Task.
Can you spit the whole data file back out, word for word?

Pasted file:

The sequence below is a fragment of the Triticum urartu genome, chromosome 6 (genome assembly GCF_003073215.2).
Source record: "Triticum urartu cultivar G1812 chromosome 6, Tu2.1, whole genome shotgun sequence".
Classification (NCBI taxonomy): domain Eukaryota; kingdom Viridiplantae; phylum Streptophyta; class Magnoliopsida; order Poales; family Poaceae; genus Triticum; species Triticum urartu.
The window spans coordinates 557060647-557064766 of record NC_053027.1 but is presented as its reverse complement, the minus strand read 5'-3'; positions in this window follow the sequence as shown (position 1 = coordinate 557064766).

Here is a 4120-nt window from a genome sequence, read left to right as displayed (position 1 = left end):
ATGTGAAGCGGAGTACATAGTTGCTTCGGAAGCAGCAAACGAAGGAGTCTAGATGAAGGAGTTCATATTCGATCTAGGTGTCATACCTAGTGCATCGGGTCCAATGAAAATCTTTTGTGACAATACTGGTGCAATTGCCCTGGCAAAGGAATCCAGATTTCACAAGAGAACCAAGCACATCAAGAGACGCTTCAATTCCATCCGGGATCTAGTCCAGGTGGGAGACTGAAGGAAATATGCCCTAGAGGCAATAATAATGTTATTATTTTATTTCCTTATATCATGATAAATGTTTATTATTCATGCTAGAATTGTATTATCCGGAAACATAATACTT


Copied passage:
The sequence below is a fragment of the Triticum urartu genome, chromosome 6 (genome assembly GCF_003073215.2).
Source record: "Triticum urartu cultivar G1812 chromosome 6, Tu2.1, whole genome shotgun sequence".
Classification (NCBI taxonomy): domain Eukaryota; kingdom Viridiplantae; phylum Streptophyta; class Magnoliopsida; order Poales; family Poaceae; genus Triticum; species Triticum urartu.
The window spans coordinates 557060647-557064766 of record NC_053027.1 but is presented as its reverse complement, the minus strand read 5'-3'; positions in this window follow the sequence as shown (position 1 = coordinate 557064766).

Here is a 4120-nt window from a genome sequence, read left to right as displayed (position 1 = left end):
ATGTGAAGCGGAGTACATAGTTGCTTCGGAAGCAGCAAACGAAGGAGTCTAGATGAAGGAGTTCATATTCGATCTAGGTGTCATACCTAGTGCATCGGGTCCAATGAAAATCTTTTGTGACAATACTGGTGCAATTGCCCTGGCAAAGGAATCCAGATTTCACAAGAGAACCAAGCACATCAAGAGACGCTTCAATTCCATCCGGGATCTAGTCCAGGTGGGAGACTGAAGGAAATATGCCCTAGAGGCAATAATAATGTTATTATTTTATTTCCTTATATCATGATAAATGTTTATTATTCATGCTAGAATTGTATTATCCGGAAACATAATACTT